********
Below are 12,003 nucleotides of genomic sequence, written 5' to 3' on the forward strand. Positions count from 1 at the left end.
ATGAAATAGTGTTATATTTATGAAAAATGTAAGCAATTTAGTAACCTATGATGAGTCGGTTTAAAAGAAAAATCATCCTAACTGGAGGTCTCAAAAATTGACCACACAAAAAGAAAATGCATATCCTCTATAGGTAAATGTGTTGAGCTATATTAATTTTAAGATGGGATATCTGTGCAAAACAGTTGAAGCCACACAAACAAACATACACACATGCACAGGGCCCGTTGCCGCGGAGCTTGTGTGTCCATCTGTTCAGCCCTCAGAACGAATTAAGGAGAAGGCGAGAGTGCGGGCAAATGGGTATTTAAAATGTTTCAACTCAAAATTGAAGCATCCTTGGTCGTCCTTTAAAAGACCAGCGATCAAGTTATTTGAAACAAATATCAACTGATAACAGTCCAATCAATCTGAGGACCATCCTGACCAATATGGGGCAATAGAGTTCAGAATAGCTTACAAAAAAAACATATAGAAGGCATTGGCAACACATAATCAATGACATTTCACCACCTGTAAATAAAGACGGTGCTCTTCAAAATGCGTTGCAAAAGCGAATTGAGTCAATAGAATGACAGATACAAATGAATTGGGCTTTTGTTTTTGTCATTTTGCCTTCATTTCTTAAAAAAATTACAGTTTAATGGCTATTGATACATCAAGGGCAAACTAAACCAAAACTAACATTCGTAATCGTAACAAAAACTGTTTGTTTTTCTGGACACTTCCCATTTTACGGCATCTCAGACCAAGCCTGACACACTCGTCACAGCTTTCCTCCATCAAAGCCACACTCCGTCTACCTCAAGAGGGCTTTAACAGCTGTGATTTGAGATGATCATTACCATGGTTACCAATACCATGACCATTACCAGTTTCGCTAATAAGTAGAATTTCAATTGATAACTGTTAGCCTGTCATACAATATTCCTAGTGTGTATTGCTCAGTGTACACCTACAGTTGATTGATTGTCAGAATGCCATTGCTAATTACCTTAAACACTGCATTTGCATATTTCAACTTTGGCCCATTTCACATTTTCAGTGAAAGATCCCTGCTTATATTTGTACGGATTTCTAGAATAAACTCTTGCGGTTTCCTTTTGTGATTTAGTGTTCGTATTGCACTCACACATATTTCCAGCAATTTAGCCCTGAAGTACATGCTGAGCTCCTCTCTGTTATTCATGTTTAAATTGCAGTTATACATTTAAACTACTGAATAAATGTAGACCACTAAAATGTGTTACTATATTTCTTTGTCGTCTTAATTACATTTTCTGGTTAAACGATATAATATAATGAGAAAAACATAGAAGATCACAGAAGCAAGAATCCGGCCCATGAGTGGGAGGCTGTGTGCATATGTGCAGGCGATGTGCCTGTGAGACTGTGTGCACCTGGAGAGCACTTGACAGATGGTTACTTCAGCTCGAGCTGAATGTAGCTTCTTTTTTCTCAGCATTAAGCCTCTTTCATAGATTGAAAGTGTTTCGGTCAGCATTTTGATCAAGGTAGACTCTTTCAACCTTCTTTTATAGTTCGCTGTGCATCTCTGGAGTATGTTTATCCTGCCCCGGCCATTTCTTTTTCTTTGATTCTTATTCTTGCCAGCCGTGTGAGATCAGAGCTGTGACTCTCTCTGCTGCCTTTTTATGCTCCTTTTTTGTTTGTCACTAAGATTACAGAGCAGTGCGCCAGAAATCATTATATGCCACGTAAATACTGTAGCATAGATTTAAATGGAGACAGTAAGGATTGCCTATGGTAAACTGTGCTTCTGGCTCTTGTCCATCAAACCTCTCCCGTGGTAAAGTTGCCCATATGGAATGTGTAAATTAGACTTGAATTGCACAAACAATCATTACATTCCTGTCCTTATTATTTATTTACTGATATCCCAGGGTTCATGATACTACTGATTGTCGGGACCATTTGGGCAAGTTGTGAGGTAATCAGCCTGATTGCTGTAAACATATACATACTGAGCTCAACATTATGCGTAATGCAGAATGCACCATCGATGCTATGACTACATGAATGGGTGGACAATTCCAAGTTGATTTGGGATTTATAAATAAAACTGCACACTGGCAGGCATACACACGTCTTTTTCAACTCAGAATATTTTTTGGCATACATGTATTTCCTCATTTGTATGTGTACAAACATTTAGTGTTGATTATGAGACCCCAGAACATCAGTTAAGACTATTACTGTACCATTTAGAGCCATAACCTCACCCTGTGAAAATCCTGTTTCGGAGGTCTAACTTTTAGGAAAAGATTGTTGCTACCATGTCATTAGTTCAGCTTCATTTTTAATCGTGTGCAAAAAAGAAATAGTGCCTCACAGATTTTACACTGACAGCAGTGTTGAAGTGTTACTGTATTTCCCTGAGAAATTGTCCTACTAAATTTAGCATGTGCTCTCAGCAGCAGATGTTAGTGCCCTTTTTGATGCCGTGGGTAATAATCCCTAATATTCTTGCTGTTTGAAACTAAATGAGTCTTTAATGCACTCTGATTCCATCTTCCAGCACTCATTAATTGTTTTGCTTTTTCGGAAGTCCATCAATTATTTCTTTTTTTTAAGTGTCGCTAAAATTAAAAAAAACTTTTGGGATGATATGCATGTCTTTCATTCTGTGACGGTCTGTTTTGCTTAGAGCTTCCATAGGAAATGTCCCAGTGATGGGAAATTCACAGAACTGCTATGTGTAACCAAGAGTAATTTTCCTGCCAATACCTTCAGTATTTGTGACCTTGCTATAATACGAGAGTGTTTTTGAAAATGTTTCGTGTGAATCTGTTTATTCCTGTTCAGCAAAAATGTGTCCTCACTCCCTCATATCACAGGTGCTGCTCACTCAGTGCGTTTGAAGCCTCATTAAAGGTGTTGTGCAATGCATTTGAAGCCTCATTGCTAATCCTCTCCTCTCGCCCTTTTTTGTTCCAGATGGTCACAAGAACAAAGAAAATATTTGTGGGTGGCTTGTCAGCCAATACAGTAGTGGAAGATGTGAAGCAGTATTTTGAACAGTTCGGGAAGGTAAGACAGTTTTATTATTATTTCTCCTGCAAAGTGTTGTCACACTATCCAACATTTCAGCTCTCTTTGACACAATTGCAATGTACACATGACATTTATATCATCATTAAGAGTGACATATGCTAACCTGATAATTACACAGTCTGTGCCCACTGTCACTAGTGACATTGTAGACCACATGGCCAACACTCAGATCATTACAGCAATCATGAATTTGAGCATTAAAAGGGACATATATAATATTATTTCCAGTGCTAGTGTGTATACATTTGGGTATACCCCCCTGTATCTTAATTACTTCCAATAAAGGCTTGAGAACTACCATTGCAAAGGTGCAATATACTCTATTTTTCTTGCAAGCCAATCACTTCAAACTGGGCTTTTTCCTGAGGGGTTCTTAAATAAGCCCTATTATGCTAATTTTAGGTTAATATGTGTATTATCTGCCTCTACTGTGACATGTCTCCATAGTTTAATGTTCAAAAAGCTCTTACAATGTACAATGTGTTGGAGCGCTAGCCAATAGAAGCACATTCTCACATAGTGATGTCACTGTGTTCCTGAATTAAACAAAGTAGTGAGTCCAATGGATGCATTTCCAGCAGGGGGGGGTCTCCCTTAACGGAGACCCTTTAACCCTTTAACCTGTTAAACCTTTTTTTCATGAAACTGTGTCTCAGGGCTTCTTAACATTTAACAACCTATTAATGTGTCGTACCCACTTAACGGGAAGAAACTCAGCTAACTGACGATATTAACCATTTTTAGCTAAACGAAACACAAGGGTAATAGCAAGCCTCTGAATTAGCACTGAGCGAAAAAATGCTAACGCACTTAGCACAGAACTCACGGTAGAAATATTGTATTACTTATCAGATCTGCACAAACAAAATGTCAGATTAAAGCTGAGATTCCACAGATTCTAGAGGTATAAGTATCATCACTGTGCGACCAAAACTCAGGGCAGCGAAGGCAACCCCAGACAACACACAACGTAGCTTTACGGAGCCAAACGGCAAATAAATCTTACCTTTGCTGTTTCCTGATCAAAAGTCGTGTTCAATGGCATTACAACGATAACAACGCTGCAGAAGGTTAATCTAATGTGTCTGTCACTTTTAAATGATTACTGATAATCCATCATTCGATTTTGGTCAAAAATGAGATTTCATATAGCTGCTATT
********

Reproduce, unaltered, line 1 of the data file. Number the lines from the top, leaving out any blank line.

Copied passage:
Below are 12,003 nucleotides of genomic sequence, written 5' to 3' on the forward strand. Positions count from 1 at the left end.